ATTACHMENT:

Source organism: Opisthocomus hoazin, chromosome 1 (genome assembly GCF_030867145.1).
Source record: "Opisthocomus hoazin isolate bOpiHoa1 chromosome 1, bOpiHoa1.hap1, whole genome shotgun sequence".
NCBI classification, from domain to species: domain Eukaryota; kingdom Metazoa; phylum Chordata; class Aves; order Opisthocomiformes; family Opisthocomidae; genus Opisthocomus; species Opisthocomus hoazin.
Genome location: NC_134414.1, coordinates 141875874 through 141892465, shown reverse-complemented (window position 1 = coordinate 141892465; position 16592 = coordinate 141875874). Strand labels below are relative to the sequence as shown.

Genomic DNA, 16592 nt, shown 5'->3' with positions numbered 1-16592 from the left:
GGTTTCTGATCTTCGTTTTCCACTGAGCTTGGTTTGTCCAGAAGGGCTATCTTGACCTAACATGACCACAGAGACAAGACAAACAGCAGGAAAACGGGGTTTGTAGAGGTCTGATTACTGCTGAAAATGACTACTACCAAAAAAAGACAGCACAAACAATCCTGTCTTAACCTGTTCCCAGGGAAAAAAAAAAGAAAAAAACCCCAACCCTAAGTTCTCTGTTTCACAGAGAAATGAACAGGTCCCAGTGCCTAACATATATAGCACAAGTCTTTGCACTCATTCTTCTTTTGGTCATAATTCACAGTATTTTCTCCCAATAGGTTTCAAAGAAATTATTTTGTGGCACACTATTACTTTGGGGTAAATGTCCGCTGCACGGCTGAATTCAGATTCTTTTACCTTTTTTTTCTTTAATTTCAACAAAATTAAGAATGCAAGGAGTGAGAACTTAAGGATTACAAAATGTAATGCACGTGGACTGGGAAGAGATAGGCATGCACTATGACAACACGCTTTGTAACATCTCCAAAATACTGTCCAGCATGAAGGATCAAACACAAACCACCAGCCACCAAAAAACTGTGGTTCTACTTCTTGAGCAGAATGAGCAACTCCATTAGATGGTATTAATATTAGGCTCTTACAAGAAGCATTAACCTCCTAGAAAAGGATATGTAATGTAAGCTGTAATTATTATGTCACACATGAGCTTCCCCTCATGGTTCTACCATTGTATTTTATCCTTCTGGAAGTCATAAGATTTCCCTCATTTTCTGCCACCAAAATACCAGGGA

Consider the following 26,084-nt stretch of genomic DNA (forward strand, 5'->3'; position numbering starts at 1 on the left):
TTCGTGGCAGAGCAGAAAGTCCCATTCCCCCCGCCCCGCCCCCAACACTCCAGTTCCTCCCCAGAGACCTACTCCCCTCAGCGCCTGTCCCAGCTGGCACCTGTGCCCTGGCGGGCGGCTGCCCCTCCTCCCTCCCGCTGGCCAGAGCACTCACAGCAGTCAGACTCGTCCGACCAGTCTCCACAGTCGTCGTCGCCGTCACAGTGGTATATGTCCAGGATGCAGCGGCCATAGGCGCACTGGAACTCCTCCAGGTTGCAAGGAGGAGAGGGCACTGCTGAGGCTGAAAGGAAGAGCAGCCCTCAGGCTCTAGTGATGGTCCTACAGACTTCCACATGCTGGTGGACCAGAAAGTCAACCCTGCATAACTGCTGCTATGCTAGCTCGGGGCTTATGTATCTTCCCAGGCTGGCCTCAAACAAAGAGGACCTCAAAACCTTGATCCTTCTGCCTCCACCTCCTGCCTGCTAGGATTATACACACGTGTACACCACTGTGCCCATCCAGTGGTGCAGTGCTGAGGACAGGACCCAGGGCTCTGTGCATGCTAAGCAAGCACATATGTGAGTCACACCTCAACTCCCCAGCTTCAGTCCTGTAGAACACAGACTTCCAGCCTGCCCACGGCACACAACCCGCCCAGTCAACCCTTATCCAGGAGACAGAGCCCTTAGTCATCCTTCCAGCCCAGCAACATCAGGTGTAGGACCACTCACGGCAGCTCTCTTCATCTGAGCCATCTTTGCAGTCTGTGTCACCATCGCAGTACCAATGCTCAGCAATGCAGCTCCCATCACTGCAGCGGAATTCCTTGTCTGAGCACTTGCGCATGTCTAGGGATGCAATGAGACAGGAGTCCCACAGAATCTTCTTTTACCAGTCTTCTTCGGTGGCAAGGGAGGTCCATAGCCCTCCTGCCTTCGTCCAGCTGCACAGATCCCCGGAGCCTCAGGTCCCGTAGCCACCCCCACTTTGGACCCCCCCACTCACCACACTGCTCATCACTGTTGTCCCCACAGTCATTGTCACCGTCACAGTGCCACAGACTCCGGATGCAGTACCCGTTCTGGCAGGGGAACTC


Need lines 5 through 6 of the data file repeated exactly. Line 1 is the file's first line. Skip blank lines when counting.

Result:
Genomic DNA, 16592 nt, shown 5'->3' with positions numbered 1-16592 from the left:
GGTTTCTGATCTTCGTTTTCCACTGAGCTTGGTTTGTCCAGAAGGGCTATCTTGACCTAACATGACCACAGAGACAAGACAAACAGCAGGAAAACGGGGTTTGTAGAGGTCTGATTACTGCTGAAAATGACTACTACCAAAAAAAGACAGCACAAACAATCCTGTCTTAACCTGTTCCCAGGGAAAAAAAAAAGAAAAAAACCCCAACCCTAAGTTCTCTGTTTCACAGAGAAATGAACAGGTCCCAGTGCCTAACATATATAGCACAAGTCTTTGCACTCATTCTTCTTTTGGTCATAATTCACAGTATTTTCTCCCAATAGGTTTCAAAGAAATTATTTTGTGGCACACTATTACTTTGGGGTAAATGTCCGCTGCACGGCTGAATTCAGATTCTTTTACCTTTTTTTTCTTTAATTTCAACAAAATTAAGAATGCAAGGAGTGAGAACTTAAGGATTACAAAATGTAATGCACGTGGACTGGGAAGAGATAGGCATGCACTATGACAACACGCTTTGTAACATCTCCAAAATACTGTCCAGCATGAAGGATCAAACACAAACCACCAGCCACCAAAAAACTGTGGTTCTACTTCTTGAGCAGAATGAGCAACTCCATTAGATGGTATTAATATTAGGCTCTTACAAGAAGCATTAACCTCCTAGAAAAGGATATGTAATGTAAGCTGTAATTATTATGTCACACATGAGCTTCCCCTCATGGTTCTACCATTGTATTTTATCCTTCTGGAAGTCATAAGATTTCCCTCATTTTCTGCCACCAAAATACCAGGGA